From Indigenous Continent: The Epic Contest for North America, by Pekka Hämäläinen (Liveright, 2022), Kindle pp. 261-263:
After several generations of interactions with Europeans, variously violent and peaceful, the Six Nations knew how to manage anxious, land-hungry settlers. In 1742, at a large summit in the statehouse in Philadelphia, the Onondaga sachem Canassatego addressed the Lenapes as junior allies, relegating the English to a secondary role. “Cousins: Let this Belt of Wampum serve to Chastise You,” he reprimanded the Lenapes in sharply gendered language. “We conquered You, we made Women of you, you know you are Women, and can no more sell Land.” Canassatego ordered them to “remove immediately” from ancestral Iroquois lands. The settlers were mere spectators of the Six Nations’ power politics. The next year, another summit was held to defuse the mounting tensions between Pennsylvania and the neighboring Indians. The Six Nations envoy Zillawoolie focused on the Catawbas, promising to “persuade and charge them to be of good Behavior everywhere”—something Pennsylvania’s timid settlers dared not try. The Iroquois also demanded a right to travel through Virginia as they pleased, and they reasserted their dominance over the Delaware and Ohio Valleys.
Had they been present in Philadelphia, the Catawbas would have denounced the Six Nations’ presumption. The Great Trading Path between the Chesapeake Bay and the Piedmont continued to channel English trading parties to Catawba towns, keeping them prosperous and powerful. As ancient residents of the Piedmont, the Catawbas thought they could simply stay put and wait for goods to flow into their towns. In exchange for their precious deerskins and furs, they received guns, powder, lead, metal tools, cloth, blankets, luxuries, and rum. Certain of the strength of their position, they were aloof to the point of becoming arrogant and outright offensive. When the talks resumed in Philadelphia in the summer of 1744, the Catawbas sent a cutting message informing the Iroquois that they “were but Women; that they [themselves] were men and double men for they had two P——s [penises]; that they could make Women of Us, and would be always at War with us.”
In an era when pushing the colonists back into the sea was no longer a possibility, the Catawbas kept the settlers in a state of uncertainty: Europeans feared that the Indians might launch a war any day. The colonists’ nervousness about the Catawbas set that Indigenous group apart from the Iroquois and their artful diplomacy, and from the Shawnees and the strategic mobility they used to keep the settlers at a distance. The Catawbas knew that eventually they would have to adapt to new circumstances, compromise, and enter into negotiations with the Europeans, but they would hold on to their independence as long as they possibly could. They were determined to preserve Indigenous sovereignty in the face of unprecedented odds and to rebalance Indigenous power on the continent.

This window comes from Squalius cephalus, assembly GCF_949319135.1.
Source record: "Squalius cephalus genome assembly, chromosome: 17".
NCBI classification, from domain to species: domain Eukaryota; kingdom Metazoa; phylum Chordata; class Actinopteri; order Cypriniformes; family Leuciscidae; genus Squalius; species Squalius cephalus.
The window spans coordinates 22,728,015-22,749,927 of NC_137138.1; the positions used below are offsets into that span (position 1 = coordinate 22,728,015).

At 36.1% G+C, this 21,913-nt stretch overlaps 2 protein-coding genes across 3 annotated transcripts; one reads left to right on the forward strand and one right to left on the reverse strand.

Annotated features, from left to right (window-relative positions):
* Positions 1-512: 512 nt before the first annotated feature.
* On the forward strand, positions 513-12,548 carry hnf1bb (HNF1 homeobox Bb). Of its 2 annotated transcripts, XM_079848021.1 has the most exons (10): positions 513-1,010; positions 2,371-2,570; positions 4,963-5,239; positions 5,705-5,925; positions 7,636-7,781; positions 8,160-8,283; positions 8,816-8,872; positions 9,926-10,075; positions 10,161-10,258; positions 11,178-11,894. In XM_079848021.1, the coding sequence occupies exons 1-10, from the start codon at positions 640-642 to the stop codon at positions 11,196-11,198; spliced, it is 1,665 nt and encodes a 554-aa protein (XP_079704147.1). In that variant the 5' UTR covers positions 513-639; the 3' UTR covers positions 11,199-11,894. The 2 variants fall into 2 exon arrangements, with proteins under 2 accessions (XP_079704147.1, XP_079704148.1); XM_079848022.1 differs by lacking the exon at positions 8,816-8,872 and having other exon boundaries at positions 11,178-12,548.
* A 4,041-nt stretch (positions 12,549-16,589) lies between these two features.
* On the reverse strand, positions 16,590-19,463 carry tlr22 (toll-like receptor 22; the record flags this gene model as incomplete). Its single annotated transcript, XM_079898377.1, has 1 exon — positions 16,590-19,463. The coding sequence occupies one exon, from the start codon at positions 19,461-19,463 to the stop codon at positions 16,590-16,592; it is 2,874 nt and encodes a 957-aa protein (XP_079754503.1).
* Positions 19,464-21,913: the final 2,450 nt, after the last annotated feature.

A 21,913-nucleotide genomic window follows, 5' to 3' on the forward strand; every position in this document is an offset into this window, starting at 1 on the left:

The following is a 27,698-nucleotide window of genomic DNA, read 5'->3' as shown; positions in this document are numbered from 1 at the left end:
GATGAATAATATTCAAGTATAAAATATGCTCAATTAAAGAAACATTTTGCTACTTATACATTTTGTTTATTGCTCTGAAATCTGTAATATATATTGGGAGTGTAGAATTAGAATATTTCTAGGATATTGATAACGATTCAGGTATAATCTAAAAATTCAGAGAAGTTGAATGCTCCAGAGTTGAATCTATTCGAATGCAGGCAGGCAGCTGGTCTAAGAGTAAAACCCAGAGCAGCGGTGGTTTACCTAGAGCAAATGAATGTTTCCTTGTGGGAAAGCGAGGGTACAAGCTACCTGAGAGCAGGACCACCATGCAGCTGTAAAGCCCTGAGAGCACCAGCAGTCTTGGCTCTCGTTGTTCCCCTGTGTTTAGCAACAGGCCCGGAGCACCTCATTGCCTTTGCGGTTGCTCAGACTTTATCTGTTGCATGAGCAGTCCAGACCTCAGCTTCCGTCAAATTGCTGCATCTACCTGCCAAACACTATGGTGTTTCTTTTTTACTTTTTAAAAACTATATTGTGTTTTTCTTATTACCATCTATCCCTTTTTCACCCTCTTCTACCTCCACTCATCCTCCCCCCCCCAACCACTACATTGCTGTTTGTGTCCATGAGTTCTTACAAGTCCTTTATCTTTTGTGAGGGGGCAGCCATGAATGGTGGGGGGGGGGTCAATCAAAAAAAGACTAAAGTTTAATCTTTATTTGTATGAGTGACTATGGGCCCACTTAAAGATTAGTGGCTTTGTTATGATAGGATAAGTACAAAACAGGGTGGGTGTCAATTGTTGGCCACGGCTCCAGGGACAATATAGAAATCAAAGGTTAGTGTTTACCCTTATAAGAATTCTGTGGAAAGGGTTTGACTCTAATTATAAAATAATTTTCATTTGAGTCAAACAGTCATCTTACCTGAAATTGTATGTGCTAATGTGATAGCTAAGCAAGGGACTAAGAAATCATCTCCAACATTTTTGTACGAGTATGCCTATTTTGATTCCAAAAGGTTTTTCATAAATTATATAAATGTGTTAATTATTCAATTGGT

Other nations east of the Appalachians adopted a more counterintuitive approach. They relied on accommodation and compromises that required a new mindset: Indians should embrace the colonists—at arm’s length—to survive colonialism. When colonial frontiers inched toward them, they would meet the settlers on the borderlands between the two parties. This strategy demanded numbers, political gravitas, and delicate diplomacy. The Muscogee, Cherokee, and Chickasaw leaders in the Appalachian foothills and Trans-Appalachian West pursued this strategy. Tucked between French and English realms, these three Native nations were already fluent in colonial methods when the English began to push their farms and settlements uphill. The Indians left the Europeans alone, playing Louisiana, South Carolina, North Carolina, Virginia, and Pennsylvania off against each other and extracting gifts, weapons, and manufactured goods from all. The Indians were careful not to attach themselves to any single colony. The settlers thought that the Indigenous confederacies—most notably the Six Nations—had divided into pro-French and pro-English factions, but those divisions were more circumstantial than fixed. Operating in a different geopolitical landscape west of the Appalachians, the twenty-thousand-strong Choctaws divided into “Eastern,” “Western,” and “Sixtown” villages to engage with various colonies more flexibly.
By European standards, the Muscogees, Cherokees, Chickasaws, and Choctaws were dangerously decentralized and their leaders hopelessly weak, but therein lay the genius of their political systems. Most of their leaders commanded small groups, which threw the settlers off-balance: there was no single person for the Europeans to co-opt—just a multitude of seemingly ineffectual potentates who were useless to the settlers’ aims. But those leaders knew how to manage European newcomers.